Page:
JOURNALIST: I think the booster shot thing, I mean boosters can cover you for the same –
BUTLER: Sorry, I didn't address the booster shot question. We welcome that the Government has struck a deal to get access to booster shots, which are still subject to clinical trials, as I understand it, happening in the US. I have been calling for at least several weeks for the Government to recognise the need for booster shots to be available to Australians to deal with the variants that are emerging around the world. I've said weeks ago that the UK Government, for example, is planning to have to use booster shots as early as September or October this year. Next year is very late in the day, but at least, finally we've got the government to recognise the need to access some booster shots for Australians. But let's come back to the fundamental challenge, and the fundamental challenge is how slowly our vaccine rollout is proceeding. To have booster shots, you have to have received the original shots in the first place. At the moment, after almost three months of this vaccine rollout strategy ramping up to use the Prime Minister's language, we're running at a weekly or a seven day average of 400,000 doses per week. Now at that rate, it is going to take almost 100 more weeks to vaccinate just for the original dose. We’d be well into 2023. Booster shots need to follow having completed the full population vaccination and still we can’t get a clear answer form the Prime Minister or Treasurer about when that’s going to happen.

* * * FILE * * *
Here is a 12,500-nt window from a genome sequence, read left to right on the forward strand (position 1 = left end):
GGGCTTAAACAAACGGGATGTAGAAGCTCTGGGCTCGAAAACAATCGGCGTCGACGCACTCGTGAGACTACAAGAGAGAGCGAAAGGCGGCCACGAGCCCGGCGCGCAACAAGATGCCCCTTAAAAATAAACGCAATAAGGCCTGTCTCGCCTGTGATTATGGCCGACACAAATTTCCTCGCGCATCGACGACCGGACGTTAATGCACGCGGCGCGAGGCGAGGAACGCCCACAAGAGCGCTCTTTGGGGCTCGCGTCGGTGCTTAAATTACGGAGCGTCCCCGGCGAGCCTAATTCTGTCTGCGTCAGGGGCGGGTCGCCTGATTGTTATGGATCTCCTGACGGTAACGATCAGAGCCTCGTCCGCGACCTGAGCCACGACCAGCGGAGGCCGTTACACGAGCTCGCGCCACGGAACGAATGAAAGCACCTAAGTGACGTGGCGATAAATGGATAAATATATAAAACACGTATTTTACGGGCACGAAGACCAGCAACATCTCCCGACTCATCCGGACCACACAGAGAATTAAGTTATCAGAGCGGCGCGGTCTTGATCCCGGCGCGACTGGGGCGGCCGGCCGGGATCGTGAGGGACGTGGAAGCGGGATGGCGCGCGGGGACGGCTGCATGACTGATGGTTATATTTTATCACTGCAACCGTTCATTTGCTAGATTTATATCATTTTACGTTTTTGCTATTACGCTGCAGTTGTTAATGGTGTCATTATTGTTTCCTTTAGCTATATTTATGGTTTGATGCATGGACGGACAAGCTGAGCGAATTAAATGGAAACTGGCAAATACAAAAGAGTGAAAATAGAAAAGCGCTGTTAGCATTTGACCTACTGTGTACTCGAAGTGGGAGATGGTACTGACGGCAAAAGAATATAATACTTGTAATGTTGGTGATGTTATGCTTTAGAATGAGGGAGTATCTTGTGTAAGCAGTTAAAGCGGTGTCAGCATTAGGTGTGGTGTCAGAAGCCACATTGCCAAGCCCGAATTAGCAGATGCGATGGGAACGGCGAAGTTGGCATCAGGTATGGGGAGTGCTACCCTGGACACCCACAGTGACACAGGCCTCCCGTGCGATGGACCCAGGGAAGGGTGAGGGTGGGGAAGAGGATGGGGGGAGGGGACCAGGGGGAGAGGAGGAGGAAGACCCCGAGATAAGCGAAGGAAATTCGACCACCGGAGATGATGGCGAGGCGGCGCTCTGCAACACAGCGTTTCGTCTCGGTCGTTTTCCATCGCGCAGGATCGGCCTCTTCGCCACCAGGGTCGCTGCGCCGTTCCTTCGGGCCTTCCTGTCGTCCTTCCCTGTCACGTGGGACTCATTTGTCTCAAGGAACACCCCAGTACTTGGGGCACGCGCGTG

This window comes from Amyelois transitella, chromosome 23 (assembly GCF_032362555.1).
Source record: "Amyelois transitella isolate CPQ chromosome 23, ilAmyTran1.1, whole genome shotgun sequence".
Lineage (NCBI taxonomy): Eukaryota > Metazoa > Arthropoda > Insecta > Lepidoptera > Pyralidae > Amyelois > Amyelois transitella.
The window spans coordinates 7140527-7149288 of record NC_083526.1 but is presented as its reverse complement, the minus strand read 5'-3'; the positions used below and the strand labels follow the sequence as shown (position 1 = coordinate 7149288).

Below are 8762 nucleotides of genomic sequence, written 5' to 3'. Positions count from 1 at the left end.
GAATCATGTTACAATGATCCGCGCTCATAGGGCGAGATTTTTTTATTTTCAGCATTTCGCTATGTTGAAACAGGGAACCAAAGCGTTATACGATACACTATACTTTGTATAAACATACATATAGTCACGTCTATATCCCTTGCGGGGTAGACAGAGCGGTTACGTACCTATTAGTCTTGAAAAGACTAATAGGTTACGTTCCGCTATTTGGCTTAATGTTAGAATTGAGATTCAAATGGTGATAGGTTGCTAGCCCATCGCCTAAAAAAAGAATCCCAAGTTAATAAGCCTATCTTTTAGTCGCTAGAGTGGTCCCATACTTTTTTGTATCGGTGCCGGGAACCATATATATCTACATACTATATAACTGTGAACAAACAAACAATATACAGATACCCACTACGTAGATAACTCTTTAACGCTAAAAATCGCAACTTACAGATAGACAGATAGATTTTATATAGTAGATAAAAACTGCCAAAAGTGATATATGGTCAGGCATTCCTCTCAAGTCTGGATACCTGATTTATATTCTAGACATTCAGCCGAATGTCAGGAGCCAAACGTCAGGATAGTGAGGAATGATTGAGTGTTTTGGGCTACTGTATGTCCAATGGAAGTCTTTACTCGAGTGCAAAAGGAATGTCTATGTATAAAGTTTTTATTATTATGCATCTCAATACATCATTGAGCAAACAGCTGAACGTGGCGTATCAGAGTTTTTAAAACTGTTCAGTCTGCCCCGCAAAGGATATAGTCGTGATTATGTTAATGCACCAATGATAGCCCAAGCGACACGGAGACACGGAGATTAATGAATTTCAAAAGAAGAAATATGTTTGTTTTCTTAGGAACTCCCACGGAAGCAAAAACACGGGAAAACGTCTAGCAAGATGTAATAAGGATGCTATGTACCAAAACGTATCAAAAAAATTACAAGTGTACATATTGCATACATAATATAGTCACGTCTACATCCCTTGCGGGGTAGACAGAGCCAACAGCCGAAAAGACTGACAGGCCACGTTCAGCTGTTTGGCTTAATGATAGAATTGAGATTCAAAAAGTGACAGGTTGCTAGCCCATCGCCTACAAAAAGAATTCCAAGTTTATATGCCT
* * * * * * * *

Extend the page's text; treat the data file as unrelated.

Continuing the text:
JOURNALIST: The Health Minister was pretty confident that the Pfizer dose that was being ordered, that late order, would arrive by the end of the year. And he said that they would be more than enough to vaccinate the under 50s. Do you share this optimism?
BUTLER: Frankly, I am very sceptical about any of the assurances this Government has given on vaccinations. We’ve received so many promises. ‘We’ll receive 4 million doses by the end of March’ – that didn’t happen. We were assured that all the priority groups, the most vulnerable in our community or those caring for the most vulnerable would be vaccinated by Easter – we’re not even close to that still weeks after Easter. We were told then 6 million doses would be delivered by Monday the 10th of May, the beginning of this week – not even half of that has been delivered. So, forgive me if I take any assurances from the Minister with a grain of salt.